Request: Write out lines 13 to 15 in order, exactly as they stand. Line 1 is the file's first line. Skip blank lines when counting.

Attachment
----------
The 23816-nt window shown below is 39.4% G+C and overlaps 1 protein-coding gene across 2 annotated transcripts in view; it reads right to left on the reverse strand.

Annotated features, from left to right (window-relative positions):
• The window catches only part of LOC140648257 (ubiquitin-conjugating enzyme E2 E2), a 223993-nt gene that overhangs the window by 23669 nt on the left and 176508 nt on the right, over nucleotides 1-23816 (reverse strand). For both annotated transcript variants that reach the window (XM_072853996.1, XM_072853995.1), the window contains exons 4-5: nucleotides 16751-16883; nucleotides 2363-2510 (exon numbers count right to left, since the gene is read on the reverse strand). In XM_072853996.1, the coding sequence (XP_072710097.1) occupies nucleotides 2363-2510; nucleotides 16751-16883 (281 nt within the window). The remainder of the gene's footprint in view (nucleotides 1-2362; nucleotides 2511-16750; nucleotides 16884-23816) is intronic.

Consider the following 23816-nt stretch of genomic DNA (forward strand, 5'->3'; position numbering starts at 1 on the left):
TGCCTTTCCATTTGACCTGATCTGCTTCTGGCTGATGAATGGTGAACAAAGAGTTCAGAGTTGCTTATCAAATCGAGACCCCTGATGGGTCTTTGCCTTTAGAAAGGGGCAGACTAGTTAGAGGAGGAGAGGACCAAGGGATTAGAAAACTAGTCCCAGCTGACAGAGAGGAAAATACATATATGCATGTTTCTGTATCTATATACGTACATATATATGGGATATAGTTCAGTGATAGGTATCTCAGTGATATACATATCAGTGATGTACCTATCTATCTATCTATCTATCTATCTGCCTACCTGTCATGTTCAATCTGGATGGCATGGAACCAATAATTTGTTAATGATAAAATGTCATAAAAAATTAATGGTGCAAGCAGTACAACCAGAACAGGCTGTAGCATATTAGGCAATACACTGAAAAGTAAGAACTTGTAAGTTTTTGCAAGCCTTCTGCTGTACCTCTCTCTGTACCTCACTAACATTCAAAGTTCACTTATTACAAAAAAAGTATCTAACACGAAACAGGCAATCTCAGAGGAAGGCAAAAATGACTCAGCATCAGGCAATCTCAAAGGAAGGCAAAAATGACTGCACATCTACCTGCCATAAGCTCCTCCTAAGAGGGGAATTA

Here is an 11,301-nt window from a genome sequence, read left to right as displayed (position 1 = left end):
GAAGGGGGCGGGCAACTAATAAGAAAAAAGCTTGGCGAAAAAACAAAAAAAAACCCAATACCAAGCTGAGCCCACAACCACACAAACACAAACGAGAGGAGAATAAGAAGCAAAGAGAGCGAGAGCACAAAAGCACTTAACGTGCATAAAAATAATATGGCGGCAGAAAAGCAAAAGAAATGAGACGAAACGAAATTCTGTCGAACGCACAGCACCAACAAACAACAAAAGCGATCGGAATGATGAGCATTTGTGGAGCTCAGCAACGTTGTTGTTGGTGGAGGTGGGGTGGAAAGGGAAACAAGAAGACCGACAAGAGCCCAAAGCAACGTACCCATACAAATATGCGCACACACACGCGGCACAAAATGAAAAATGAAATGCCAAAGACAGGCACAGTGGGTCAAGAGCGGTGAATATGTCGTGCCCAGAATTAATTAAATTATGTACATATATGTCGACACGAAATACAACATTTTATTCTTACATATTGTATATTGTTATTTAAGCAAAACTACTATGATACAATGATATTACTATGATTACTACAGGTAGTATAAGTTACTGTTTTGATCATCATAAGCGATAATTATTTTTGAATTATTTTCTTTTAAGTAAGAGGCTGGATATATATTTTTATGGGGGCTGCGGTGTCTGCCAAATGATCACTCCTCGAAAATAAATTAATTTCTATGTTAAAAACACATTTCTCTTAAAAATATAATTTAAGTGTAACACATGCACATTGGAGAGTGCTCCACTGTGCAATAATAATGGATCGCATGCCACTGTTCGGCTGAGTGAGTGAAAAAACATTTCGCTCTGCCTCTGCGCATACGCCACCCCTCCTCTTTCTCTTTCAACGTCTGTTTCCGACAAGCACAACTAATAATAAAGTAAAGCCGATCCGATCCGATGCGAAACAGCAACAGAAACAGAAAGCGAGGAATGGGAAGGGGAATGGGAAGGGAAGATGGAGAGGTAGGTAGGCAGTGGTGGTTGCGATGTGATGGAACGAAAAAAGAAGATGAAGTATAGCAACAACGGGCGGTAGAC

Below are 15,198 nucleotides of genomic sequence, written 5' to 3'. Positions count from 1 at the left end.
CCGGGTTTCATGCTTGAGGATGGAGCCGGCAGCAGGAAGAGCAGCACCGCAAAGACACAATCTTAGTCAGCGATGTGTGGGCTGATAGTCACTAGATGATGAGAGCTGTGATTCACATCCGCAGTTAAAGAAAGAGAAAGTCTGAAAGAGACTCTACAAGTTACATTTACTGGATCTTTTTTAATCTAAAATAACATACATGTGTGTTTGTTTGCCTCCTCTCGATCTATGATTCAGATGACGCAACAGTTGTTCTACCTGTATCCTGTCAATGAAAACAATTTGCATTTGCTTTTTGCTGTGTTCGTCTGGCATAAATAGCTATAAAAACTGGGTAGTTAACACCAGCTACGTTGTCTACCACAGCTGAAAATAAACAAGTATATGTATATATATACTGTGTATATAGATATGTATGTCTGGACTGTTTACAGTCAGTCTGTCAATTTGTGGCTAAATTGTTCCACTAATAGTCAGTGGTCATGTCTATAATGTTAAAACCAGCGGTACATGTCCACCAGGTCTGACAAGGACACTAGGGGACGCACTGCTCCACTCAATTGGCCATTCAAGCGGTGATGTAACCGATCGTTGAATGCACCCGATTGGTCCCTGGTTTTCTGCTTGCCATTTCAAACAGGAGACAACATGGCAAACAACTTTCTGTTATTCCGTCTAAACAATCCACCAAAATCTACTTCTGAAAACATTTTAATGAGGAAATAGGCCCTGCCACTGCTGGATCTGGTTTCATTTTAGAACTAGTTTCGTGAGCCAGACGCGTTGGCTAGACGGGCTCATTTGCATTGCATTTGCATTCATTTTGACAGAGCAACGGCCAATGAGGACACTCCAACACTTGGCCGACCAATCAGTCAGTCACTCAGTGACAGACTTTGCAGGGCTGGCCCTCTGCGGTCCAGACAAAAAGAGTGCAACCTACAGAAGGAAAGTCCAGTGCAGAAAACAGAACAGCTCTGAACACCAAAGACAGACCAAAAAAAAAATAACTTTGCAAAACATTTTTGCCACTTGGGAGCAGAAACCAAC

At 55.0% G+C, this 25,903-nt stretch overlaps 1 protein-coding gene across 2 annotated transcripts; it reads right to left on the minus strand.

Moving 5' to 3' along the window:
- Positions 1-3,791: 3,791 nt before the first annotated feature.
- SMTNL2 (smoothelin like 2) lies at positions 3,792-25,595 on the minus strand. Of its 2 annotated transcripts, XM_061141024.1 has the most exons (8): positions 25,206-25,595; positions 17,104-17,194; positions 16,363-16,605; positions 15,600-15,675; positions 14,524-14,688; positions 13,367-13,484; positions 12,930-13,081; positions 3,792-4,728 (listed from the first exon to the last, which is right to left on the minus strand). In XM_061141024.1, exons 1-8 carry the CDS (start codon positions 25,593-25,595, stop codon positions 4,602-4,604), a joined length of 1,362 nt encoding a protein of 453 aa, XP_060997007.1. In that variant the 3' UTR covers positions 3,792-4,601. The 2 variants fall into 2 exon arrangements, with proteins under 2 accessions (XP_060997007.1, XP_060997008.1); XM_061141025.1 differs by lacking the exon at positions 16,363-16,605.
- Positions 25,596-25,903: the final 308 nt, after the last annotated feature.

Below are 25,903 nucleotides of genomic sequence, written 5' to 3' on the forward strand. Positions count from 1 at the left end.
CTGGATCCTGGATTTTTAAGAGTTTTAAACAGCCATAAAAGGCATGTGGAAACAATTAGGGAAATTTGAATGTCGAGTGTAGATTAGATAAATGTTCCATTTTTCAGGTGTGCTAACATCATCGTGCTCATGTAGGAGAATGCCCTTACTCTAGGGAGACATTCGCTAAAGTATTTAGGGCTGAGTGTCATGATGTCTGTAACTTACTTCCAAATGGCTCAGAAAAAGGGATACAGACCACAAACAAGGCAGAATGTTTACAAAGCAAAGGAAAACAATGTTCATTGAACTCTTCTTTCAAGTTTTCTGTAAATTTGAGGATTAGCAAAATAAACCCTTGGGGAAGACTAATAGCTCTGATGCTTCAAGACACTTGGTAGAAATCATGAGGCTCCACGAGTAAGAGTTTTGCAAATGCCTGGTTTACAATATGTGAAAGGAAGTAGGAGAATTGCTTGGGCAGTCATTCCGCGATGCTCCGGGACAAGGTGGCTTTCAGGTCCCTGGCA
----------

- SMTNL2 (smoothelin like 2) lies at positions 3,792-25,595 on the minus strand. Of its 2 annotated transcripts, XM_061141024.1 has the most exons (8): positions 25,206-25,595; positions 17,104-17,194; positions 16,363-16,605; positions 15,600-15,675; positions 14,524-14,688; positions 13,367-13,484; positions 12,930-13,081; positions 3,792-4,728 (listed from the first exon to the last, which is right to left on the minus strand). In XM_061141024.1, exons 1-8 carry the CDS (start codon positions 25,593-25,595, stop codon positions 4,602-4,604), a joined length of 1,362 nt encoding a protein of 453 aa, XP_060997007.1. In that variant the 3' UTR covers positions 3,792-4,601. The 2 variants fall into 2 exon arrangements, with proteins under 2 accessions (XP_060997007.1, XP_060997008.1); XM_061141025.1 differs by lacking the exon at positions 16,363-16,605.
- Positions 25,596-25,903: the final 308 nt, after the last annotated feature.

Below are 25,903 nucleotides of genomic sequence, written 5' to 3' on the forward strand. Positions count from 1 at the left end.